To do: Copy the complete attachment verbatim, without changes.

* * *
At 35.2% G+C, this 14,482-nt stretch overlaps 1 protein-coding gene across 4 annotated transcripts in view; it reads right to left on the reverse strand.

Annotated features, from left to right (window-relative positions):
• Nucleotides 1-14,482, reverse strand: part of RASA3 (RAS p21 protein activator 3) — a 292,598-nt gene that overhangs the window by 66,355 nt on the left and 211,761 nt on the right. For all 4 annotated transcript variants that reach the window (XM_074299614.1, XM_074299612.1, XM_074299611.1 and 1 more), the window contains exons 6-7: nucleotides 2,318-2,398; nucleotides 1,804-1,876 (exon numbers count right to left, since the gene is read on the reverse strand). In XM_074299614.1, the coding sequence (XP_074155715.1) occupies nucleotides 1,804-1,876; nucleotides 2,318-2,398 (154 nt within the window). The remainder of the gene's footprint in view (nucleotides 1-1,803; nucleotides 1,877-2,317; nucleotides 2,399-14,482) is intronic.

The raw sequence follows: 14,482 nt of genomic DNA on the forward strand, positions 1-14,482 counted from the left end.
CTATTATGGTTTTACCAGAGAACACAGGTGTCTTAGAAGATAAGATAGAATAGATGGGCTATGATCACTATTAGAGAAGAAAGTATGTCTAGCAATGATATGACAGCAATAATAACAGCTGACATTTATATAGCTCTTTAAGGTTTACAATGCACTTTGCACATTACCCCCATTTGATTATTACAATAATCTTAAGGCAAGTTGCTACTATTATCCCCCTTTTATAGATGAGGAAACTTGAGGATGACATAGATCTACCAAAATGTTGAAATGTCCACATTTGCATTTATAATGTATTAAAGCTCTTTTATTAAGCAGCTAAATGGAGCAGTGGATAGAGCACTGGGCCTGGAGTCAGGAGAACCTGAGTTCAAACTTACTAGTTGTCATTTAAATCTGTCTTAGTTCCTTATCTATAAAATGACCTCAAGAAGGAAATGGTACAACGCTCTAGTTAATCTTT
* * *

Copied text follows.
At 35.2% G+C, this 14,482-nt stretch overlaps 1 protein-coding gene across 4 annotated transcripts in view; it reads right to left on the reverse strand.

Annotated features, from left to right (window-relative positions):
• Nucleotides 1-14,482, reverse strand: part of RASA3 (RAS p21 protein activator 3) — a 292,598-nt gene that overhangs the window by 66,355 nt on the left and 211,761 nt on the right. For all 4 annotated transcript variants that reach the window (XM_074299614.1, XM_074299612.1, XM_074299611.1 and 1 more), the window contains exons 6-7: nucleotides 2,318-2,398; nucleotides 1,804-1,876 (exon numbers count right to left, since the gene is read on the reverse strand). In XM_074299614.1, the coding sequence (XP_074155715.1) occupies nucleotides 1,804-1,876; nucleotides 2,318-2,398 (154 nt within the window). The remainder of the gene's footprint in view (nucleotides 1-1,803; nucleotides 1,877-2,317; nucleotides 2,399-14,482) is intronic.

The raw sequence follows: 14,482 nt of genomic DNA on the forward strand, positions 1-14,482 counted from the left end.
CTATTATGGTTTTACCAGAGAACACAGGTGTCTTAGAAGATAAGATAGAATAGATGGGCTATGATCACTATTAGAGAAGAAAGTATGTCTAGCAATGATATGACAGCAATAATAACAGCTGACATTTATATAGCTCTTTAAGGTTTACAATGCACTTTGCACATTACCCCCATTTGATTATTACAATAATCTTAAGGCAAGTTGCTACTATTATCCCCCTTTTATAGATGAGGAAACTTGAGGATGACATAGATCTACCAAAATGTTGAAATGTCCACATTTGCATTTATAATGTATTAAAGCTCTTTTATTAAGCAGCTAAATGGAGCAGTGGATAGAGCACTGGGCCTGGAGTCAGGAGAACCTGAGTTCAAACTTACTAGTTGTCATTTAAATCTGTCTTAGTTCCTTATCTATAAAATGACCTCAAGAAGGAAATGGTACAACGCTCTAGTTAATCTTT